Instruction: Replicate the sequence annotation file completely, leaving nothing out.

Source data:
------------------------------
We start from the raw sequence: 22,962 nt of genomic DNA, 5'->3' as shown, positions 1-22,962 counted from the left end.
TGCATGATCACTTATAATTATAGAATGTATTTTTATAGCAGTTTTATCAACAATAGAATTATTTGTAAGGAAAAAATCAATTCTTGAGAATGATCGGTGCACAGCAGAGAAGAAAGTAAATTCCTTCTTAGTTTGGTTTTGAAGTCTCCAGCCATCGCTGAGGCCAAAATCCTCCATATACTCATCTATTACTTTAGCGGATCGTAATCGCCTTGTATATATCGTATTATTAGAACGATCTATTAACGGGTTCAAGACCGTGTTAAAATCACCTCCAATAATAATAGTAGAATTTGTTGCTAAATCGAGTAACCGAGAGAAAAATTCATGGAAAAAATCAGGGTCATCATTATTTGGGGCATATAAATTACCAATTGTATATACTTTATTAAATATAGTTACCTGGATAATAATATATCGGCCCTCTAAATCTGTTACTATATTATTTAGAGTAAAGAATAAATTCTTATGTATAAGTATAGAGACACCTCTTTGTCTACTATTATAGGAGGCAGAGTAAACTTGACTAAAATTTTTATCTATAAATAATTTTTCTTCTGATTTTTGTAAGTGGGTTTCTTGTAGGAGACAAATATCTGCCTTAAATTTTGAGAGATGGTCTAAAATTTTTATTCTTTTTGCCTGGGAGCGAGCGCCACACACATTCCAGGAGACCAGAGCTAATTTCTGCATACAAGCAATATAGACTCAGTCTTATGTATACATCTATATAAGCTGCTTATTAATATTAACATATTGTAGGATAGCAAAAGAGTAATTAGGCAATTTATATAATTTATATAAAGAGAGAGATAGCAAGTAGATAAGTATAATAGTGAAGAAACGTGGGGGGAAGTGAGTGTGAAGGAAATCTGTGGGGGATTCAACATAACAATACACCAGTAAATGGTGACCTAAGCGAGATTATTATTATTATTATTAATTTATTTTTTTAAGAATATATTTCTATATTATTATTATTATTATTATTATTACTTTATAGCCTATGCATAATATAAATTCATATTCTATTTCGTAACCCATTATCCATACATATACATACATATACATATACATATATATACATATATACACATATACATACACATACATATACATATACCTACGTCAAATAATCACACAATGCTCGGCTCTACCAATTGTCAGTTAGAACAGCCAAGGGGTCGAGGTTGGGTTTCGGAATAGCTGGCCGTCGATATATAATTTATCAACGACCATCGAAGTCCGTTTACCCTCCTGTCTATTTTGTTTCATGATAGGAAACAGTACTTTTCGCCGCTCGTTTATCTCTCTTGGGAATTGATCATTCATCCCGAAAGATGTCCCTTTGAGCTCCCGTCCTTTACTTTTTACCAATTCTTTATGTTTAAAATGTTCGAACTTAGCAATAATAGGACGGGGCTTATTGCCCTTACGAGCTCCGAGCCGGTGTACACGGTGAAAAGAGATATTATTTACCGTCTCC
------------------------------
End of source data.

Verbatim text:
We start from the raw sequence: 22,962 nt of genomic DNA, 5'->3' as shown, positions 1-22,962 counted from the left end.
TGCATGATCACTTATAATTATAGAATGTATTTTTATAGCAGTTTTATCAACAATAGAATTATTTGTAAGGAAAAAATCAATTCTTGAGAATGATCGGTGCACAGCAGAGAAGAAAGTAAATTCCTTCTTAGTTTGGTTTTGAAGTCTCCAGCCATCGCTGAGGCCAAAATCCTCCATATACTCATCTATTACTTTAGCGGATCGTAATCGCCTTGTATATATCGTATTATTAGAACGATCTATTAACGGGTTCAAGACCGTGTTAAAATCACCTCCAATAATAATAGTAGAATTTGTTGCTAAATCGAGTAACCGAGAGAAAAATTCATGGAAAAAATCAGGGTCATCATTATTTGGGGCATATAAATTACCAATTGTATATACTTTATTAAATATAGTTACCTGGATAATAATATATCGGCCCTCTAAATCTGTTACTATATTATTTAGAGTAAAGAATAAATTCTTATGTATAAGTATAGAGACACCTCTTTGTCTACTATTATAGGAGGCAGAGTAAACTTGACTAAAATTTTTATCTATAAATAATTTTTCTTCTGATTTTTGTAAGTGGGTTTCTTGTAGGAGACAAATATCTGCCTTAAATTTTGAGAGATGGTCTAAAATTTTTATTCTTTTTGCCTGGGAGCGAGCGCCACACACATTCCAGGAGACCAGAGCTAATTTCTGCATACAAGCAATATAGACTCAGTCTTATGTATACATCTATATAAGCTGCTTATTAATATTAACATATTGTAGGATAGCAAAAGAGTAATTAGGCAATTTATATAATTTATATAAAGAGAGAGATAGCAAGTAGATAAGTATAATAGTGAAGAAACGTGGGGGGAAGTGAGTGTGAAGGAAATCTGTGGGGGATTCAACATAACAATACACCAGTAAATGGTGACCTAAGCGAGATTATTATTATTATTATTAATTTATTTTTTTAAGAATATATTTCTATATTATTATTATTATTATTATTATTACTTTATAGCCTATGCATAATATAAATTCATATTCTATTTCGTAACCCATTATCCATACATATACATACATATACATATACATATATATACATATATACACATATACATACACATACATATACATATACCTACGTCAAATAATCACACAATGCTCGGCTCTACCAATTGTCAGTTAGAACAGCCAAGGGGTCGAGGTTGGGTTTCGGAATAGCTGGCCGTCGATATATAATTTATCAACGACCATCGAAGTCCGTTTACCCTCCTGTCTATTTTGTTTCATGATAGGAAACAGTACTTTTCGCCGCTCGTTTATCTCTCTTGGGAATTGATCATTCATCCCGAAAGATGTCCCTTTGAGCTCCCGTCCTTTACTTTTTACCAATTCTTTATGTTTAAAATGTTCGAACTTAGCAATAATAGGACGGGGCTTATTGCCCTTACGAGCTCCGAGCCGGTGTACACGGTGAAAAGAGATATTATTTACCGTCTCC